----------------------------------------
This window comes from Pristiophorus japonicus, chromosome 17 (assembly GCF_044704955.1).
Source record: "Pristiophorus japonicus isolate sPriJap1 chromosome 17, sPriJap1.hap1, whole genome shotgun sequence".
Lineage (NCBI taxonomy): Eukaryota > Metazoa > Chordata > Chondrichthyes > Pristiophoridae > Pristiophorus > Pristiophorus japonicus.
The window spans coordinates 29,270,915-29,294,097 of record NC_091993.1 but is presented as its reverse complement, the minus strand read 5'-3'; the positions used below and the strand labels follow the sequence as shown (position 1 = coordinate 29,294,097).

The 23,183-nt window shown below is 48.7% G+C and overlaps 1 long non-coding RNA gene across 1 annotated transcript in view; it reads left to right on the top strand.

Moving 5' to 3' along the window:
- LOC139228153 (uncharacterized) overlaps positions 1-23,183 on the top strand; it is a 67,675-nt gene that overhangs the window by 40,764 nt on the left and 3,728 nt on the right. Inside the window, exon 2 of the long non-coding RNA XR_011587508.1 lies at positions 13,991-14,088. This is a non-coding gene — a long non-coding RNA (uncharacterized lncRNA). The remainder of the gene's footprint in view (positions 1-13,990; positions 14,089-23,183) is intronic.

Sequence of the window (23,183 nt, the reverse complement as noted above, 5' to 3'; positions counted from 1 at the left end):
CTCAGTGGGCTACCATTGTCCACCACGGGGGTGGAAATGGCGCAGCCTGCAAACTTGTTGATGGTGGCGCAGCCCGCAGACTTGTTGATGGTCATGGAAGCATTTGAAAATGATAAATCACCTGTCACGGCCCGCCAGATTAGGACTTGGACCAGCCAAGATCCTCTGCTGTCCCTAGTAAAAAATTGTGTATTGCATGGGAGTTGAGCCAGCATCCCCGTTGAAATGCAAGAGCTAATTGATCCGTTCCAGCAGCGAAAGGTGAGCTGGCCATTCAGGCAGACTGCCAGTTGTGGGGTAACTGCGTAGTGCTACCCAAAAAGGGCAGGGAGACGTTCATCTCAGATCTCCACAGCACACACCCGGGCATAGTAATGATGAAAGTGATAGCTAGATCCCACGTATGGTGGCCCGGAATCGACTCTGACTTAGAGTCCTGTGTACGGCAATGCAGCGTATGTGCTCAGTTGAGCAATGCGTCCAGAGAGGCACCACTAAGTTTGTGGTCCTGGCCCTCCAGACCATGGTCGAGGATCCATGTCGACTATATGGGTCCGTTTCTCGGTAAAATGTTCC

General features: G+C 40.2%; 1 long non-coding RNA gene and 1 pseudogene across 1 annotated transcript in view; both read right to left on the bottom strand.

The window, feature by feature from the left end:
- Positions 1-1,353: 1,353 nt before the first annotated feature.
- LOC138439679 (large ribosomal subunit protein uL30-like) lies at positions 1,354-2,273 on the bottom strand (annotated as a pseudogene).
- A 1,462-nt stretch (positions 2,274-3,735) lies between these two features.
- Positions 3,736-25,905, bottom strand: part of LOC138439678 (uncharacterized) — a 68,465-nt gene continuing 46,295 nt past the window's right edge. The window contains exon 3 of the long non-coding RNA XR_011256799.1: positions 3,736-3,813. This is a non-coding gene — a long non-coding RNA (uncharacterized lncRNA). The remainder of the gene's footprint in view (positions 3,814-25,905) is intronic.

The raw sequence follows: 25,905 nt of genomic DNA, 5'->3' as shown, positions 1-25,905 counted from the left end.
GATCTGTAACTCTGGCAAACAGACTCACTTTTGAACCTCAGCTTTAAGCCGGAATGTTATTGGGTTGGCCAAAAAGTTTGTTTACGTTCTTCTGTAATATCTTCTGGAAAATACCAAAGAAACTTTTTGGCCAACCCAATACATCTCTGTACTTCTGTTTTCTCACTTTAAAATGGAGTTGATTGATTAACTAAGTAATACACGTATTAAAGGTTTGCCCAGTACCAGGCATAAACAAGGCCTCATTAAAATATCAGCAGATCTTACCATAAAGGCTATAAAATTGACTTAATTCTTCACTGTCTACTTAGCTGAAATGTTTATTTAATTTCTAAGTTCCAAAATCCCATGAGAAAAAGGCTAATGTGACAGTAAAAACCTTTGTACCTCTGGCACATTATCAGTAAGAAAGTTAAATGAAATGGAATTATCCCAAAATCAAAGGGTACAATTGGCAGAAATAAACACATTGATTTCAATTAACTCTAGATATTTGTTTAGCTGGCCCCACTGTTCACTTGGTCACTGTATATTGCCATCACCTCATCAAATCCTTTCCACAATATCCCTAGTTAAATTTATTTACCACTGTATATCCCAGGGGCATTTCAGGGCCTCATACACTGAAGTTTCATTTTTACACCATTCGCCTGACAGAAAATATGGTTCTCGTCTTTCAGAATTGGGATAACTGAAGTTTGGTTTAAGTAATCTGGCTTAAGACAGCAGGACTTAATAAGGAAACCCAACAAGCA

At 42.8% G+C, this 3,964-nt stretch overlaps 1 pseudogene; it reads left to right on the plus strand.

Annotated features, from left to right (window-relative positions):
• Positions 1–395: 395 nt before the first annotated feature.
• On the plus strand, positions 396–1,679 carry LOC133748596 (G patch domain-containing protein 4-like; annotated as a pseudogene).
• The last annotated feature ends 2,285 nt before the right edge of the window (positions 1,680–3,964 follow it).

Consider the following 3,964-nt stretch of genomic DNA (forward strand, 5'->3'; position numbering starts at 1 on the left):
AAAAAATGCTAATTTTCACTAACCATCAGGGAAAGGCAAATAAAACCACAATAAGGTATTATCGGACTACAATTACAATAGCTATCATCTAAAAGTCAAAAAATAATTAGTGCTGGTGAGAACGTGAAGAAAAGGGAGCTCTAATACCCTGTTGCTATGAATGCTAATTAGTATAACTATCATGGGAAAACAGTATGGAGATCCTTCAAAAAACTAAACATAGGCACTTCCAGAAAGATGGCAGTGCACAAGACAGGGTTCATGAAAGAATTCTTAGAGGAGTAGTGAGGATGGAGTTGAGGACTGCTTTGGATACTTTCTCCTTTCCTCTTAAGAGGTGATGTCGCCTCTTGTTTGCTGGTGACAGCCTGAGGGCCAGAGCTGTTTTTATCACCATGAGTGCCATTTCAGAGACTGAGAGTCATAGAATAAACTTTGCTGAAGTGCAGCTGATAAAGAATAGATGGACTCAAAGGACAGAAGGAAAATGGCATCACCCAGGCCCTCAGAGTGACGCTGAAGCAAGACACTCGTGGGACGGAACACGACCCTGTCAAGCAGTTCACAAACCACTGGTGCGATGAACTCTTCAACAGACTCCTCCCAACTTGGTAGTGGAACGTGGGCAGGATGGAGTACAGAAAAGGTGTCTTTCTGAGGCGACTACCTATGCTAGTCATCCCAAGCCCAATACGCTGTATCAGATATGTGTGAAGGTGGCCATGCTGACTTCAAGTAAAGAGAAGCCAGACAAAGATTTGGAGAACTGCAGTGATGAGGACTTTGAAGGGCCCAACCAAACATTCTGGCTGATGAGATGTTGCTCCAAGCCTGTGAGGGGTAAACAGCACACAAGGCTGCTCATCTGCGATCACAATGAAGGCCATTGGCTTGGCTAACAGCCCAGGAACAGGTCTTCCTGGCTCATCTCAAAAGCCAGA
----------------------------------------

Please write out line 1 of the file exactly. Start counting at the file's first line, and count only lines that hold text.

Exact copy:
This window comes from Pristiophorus japonicus, chromosome 17 (assembly GCF_044704955.1).